What is PTSD (Post Traumatic Stress Disorder)?
Content Source: Nebraska Department of Veterans Health
PTSD, or Posttraumatic Stress Disorder, is a psychiatric disorder that can occur following the experience or witnessing of a life-threatening events such as military combat, natural disasters, terrorist incidents, serious accidents, or physical or sexual assault in adult or childhood. Most survivors of trauma return to normal given a little time. However, some people will have stress reactions that do not go away on their own, or may even get worse over time. These individuals may develop PTSD. People who suffer from PTSD often relive the experience through nightmares and flashbacks, have difficulty sleeping, and feel detached or estranged, and these symptoms can be severe enough and last long enough to significantly impair the person’s daily life.
People with PTSD experience three different kinds of symptoms. The first set of symptoms involves reliving the trauma in some way such as becoming upset when confronted with a traumatic reminder or thinking about the trauma when you are trying to do something else. The second set of symptoms involves either staying away from places or people that remind you of the trauma, isolating from other people, or feeling numb. The third set of symptoms includes things such as feeling on guard, irritable, or startling easily.
PTSD is marked by clear biological changes as well as psychological symptoms. PTSD is complicated by the fact that people with PTSD often may develop additional disorders such as depression, substance abuse, problems of memory and cognition, and other problems of physical and mental health. The disorder is also associated with impairment of the person’s ability to function in social or family life, including occupational instability, marital problems and divorces, family discord, and difficulties in parenting.
PTSD can be treated with psychotherapy (‘talk’ therapy) and medicines such as antidepressants. Early treatment is important and may help reduce long-term symptoms. Unfortunately, many people do not know that they have PTSD or do not seek treatment. This fact sheet will help you to better understand PTSD and the how it can be treated.
What are the symptoms of PTSD?
Re-experiencing symptoms are symptoms that involve reliving the traumatic event. There are a number of ways in which people may relive a trauma. They may have upsetting memories of the traumatic event. These memories can come back when they are not expecting them. At other times the memories may be triggered by a traumatic reminder such as when a combat veteran hears a car backfire, a motor vehicle accident victim drives by a car accident or a rape victim sees a news report of a recent sexual assault. These memories can cause both emotional and physical reactions. Sometimes these memories can feel so real it is as if the event is actually happening again. This is called a “flashback.” Reliving the event may cause intense feelings of fear, helplessness, and horror similar to the feelings they had when the event took place.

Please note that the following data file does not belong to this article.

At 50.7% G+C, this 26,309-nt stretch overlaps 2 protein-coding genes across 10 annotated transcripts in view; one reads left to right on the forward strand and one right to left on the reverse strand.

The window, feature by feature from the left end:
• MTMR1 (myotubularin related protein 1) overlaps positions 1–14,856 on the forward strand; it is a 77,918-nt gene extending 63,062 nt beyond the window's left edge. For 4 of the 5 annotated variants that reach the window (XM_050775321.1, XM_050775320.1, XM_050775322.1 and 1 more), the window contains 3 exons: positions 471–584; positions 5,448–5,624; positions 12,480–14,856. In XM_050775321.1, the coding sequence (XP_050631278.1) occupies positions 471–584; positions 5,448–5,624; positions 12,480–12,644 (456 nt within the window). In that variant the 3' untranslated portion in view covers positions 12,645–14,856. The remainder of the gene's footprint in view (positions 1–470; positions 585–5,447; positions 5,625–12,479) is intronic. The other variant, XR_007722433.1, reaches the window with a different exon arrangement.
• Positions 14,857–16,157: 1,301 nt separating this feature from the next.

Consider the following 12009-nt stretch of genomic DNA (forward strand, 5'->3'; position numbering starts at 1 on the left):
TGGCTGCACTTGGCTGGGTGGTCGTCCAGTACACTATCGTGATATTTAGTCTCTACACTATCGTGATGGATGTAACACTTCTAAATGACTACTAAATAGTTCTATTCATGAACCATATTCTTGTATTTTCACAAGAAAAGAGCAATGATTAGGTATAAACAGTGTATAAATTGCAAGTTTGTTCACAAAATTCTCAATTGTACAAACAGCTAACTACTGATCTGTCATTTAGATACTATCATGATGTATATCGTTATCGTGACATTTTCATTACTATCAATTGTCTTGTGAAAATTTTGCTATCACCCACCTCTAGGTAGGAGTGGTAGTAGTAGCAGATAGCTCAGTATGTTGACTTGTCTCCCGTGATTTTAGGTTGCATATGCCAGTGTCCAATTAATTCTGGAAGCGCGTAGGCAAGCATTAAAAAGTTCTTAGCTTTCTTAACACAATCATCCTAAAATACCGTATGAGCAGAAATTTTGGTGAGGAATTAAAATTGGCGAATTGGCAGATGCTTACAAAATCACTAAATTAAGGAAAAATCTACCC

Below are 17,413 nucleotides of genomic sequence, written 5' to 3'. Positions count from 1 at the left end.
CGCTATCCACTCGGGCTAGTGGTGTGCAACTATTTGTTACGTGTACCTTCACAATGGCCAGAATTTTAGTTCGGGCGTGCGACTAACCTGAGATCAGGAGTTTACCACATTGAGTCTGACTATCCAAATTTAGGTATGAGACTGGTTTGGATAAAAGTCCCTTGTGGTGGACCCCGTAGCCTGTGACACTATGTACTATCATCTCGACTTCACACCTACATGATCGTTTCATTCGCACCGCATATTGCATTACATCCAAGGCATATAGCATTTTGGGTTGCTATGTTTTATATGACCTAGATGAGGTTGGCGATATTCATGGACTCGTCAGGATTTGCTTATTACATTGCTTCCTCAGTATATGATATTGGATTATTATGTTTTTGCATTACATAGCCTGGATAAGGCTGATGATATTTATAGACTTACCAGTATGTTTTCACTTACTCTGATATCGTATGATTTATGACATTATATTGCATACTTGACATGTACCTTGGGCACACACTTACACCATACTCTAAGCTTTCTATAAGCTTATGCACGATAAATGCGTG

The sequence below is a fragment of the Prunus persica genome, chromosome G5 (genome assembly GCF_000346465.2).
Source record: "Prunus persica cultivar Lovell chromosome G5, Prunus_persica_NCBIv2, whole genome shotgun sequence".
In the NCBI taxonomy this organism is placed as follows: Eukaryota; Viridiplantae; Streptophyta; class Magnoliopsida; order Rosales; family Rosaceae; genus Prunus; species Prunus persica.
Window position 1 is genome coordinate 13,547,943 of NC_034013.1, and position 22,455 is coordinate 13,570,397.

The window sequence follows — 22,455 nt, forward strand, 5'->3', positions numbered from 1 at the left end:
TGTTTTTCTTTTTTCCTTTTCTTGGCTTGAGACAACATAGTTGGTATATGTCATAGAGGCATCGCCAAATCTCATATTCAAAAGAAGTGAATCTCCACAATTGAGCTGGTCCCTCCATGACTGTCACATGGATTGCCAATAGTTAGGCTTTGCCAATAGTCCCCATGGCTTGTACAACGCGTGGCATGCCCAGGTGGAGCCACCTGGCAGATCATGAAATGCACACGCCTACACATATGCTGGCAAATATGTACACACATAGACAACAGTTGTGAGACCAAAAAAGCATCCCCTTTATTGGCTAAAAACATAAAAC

Avoidance and Numbing Symptoms
Avoidance symptoms are efforts people make to avoid the traumatic event. Individuals with PTSD may try to avoid situations that trigger memories of the traumatic event. They may avoid going near places where the trauma occurred or seeing TV programs or news reports about similar events. They may avoid other sights, sounds, smells, or people that are reminders of the traumatic event. Some people find that they try to distract themselves as one way to avoid thinking about the traumatic event.
Numbing symptoms are another way to avoid the traumatic event. Individuals with PTSD may find it difficult to be in touch with their feelings or express emotions toward other people. For example, they may feel emotionally “numb” and may isolate from others. They may be less interested in activities you once enjoyed. Some people forget, or are unable to talk about, important parts of the event. Some think that they will have a shortened life span or will not reach personal goals such as having a career or family.
People with PTSD may feel constantly alert after the traumatic event. This is known as increased emotional arousal, and it can cause difficulty sleeping, outbursts of anger or irritability, and difficulty concentrating. They may find that they are constantly ‘on guard’ and on the lookout for signs of danger. They may also find that they get startled.